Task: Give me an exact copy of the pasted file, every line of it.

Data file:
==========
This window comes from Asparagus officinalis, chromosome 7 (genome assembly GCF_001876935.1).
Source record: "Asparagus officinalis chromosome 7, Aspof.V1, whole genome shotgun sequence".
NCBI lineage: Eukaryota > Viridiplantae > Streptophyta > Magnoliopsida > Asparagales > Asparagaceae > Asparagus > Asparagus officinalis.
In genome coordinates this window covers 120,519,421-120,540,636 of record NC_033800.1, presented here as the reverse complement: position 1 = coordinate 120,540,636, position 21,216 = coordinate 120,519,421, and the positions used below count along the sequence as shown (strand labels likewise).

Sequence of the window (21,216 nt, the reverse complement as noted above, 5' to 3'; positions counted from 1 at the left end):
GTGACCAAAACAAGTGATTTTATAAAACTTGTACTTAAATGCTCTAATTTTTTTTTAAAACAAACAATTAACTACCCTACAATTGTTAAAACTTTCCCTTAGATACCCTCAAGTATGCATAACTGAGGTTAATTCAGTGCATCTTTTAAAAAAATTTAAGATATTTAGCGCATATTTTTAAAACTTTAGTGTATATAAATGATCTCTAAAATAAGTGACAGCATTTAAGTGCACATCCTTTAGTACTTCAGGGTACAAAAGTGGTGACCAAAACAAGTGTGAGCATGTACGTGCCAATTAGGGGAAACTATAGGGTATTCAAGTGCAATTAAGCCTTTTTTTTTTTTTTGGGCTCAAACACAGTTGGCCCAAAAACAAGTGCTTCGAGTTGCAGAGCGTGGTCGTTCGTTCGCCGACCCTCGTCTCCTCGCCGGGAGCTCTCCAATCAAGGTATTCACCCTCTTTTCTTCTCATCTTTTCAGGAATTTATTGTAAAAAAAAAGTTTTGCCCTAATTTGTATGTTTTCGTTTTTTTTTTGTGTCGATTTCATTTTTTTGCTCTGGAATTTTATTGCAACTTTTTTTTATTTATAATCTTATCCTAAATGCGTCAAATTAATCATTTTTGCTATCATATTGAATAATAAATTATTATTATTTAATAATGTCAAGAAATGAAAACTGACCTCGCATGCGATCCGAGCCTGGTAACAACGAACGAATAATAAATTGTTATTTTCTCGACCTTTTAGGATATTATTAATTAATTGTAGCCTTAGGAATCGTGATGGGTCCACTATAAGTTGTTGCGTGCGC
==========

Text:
This window comes from Asparagus officinalis, chromosome 7 (genome assembly GCF_001876935.1).
Source record: "Asparagus officinalis chromosome 7, Aspof.V1, whole genome shotgun sequence".
NCBI lineage: Eukaryota > Viridiplantae > Streptophyta > Magnoliopsida > Asparagales > Asparagaceae > Asparagus > Asparagus officinalis.
In genome coordinates this window covers 120,519,421-120,540,636 of record NC_033800.1, presented here as the reverse complement: position 1 = coordinate 120,540,636, position 21,216 = coordinate 120,519,421, and the positions used below count along the sequence as shown (strand labels likewise).

Sequence of the window (21,216 nt, the reverse complement as noted above, 5' to 3'; positions counted from 1 at the left end):
GTGACCAAAACAAGTGATTTTATAAAACTTGTACTTAAATGCTCTAATTTTTTTTTAAAACAAACAATTAACTACCCTACAATTGTTAAAACTTTCCCTTAGATACCCTCAAGTATGCATAACTGAGGTTAATTCAGTGCATCTTTTAAAAAAATTTAAGATATTTAGCGCATATTTTTAAAACTTTAGTGTATATAAATGATCTCTAAAATAAGTGACAGCATTTAAGTGCACATCCTTTAGTACTTCAGGGTACAAAAGTGGTGACCAAAACAAGTGTGAGCATGTACGTGCCAATTAGGGGAAACTATAGGGTATTCAAGTGCAATTAAGCCTTTTTTTTTTTTTTGGGCTCAAACACAGTTGGCCCAAAAACAAGTGCTTCGAGTTGCAGAGCGTGGTCGTTCGTTCGCCGACCCTCGTCTCCTCGCCGGGAGCTCTCCAATCAAGGTATTCACCCTCTTTTCTTCTCATCTTTTCAGGAATTTATTGTAAAAAAAAAGTTTTGCCCTAATTTGTATGTTTTCGTTTTTTTTTTGTGTCGATTTCATTTTTTTGCTCTGGAATTTTATTGCAACTTTTTTTTATTTATAATCTTATCCTAAATGCGTCAAATTAATCATTTTTGCTATCATATTGAATAATAAATTATTATTATTTAATAATGTCAAGAAATGAAAACTGACCTCGCATGCGATCCGAGCCTGGTAACAACGAACGAATAATAAATTGTTATTTTCTCGACCTTTTAGGATATTATTAATTAATTGTAGCCTTAGGAATCGTGATGGGTCCACTATAAGTTGTTGCGTGCGC